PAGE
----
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When Opportunities Arise, Do Clients Think of You?

The Situation

Phil is a sales rep for a large painting contractor that specializes in hotels and motels. He checks with his clients regularly to be sure that they are happy and his service is first-rate. Right now, he’s making the rounds, offering a promotional opportunity for hotels willing to sign long-term contracts.

Missed Out

Phil calls on Diane, who is responsible for hotel room décor for a regional chain. Her office is located in one of her company’s larger properties. As he walks in, Phil notices workpeople installing new wood flooring in the lobby area. Phil’s company has a supplementary business that installs wood floors, although it doesn’t come up very often for hotels or motels.

Phil: Diane, why didn’t you call me for a bid if you wanted wood floors for your lobby?
Diane: I thought you were strictly a painting company. I didn’t know you could handle this kind of work.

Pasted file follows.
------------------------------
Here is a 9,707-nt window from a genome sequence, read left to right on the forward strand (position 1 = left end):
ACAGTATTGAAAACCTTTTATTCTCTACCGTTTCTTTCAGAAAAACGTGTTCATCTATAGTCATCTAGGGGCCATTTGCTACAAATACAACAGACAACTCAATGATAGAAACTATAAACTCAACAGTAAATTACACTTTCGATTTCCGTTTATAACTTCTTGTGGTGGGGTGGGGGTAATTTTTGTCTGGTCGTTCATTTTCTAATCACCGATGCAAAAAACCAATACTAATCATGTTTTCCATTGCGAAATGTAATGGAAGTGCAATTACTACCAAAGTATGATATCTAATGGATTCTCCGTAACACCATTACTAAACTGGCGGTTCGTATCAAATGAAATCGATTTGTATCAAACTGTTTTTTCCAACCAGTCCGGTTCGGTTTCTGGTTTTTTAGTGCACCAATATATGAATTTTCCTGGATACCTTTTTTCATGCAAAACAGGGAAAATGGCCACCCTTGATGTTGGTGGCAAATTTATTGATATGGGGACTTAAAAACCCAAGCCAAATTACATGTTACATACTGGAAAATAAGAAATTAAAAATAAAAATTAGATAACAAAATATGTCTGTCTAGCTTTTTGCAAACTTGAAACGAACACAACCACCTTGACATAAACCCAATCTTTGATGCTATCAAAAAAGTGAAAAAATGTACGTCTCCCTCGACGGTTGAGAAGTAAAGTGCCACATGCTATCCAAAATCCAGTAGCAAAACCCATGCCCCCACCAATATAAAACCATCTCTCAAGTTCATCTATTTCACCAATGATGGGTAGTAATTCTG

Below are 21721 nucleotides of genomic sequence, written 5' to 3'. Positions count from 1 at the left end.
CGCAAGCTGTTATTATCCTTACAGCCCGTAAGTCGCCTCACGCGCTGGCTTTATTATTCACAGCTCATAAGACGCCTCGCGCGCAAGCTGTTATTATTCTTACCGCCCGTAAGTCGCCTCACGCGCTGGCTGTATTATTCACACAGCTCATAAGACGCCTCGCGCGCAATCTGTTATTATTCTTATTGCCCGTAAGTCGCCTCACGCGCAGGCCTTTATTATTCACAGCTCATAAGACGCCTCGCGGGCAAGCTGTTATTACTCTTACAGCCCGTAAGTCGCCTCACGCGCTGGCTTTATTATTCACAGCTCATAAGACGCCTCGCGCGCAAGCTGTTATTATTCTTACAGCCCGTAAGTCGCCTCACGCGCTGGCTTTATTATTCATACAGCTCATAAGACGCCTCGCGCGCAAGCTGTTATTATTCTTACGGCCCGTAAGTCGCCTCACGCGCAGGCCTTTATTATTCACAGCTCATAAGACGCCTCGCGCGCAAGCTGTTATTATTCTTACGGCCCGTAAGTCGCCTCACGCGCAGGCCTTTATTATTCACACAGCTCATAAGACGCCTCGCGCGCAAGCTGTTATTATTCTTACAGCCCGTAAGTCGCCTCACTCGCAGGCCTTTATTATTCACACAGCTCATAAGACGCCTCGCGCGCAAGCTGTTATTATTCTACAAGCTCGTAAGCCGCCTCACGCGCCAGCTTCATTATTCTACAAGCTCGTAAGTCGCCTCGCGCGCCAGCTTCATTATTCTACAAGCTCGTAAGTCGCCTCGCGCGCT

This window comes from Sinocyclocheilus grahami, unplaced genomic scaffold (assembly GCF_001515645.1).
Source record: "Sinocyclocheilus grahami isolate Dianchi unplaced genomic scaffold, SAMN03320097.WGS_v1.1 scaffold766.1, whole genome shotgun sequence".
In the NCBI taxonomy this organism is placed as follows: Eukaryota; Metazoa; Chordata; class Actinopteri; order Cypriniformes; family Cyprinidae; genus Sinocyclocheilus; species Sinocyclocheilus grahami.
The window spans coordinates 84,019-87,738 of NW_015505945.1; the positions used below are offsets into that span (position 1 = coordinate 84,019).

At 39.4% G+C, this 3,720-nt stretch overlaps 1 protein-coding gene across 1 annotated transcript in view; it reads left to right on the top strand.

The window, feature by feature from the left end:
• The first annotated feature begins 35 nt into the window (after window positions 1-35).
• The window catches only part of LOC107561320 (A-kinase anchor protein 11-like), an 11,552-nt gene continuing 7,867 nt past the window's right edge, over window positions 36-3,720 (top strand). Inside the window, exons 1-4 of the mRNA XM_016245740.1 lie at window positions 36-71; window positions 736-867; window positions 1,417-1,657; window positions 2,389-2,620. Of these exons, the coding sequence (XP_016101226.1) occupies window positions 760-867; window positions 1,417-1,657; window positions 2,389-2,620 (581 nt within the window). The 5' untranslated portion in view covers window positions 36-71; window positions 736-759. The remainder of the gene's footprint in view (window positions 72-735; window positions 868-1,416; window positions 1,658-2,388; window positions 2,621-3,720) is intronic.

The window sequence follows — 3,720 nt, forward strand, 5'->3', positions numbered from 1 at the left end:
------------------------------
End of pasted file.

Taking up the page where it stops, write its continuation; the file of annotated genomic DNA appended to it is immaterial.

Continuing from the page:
Phil: But, Diane, it’s part of decorating. We don’t do a lot of wood floors for your industry, but I wish you had asked me about it. We have a lot of experience.
Diane: I didn’t know that!
Phil: It’s in our brochure. It’s on our website. I must have mentioned it.
Diane: Phil, nothing personal, but I’m already your customer. I rarely visit your site. Sorry. I just didn’t think about you when we decided to remodel.

How Could Phil Have Gotten That Call?

Phil could kick himself for being complacent about this client. He could have sent Diane updated brochures and e-mails with links to the Web site to remind her of all his company’s services. However, a Q4 needs-based approach to selling would have helped the client to consider him as resource beyond painting. What Q4 collaborative skills apply?

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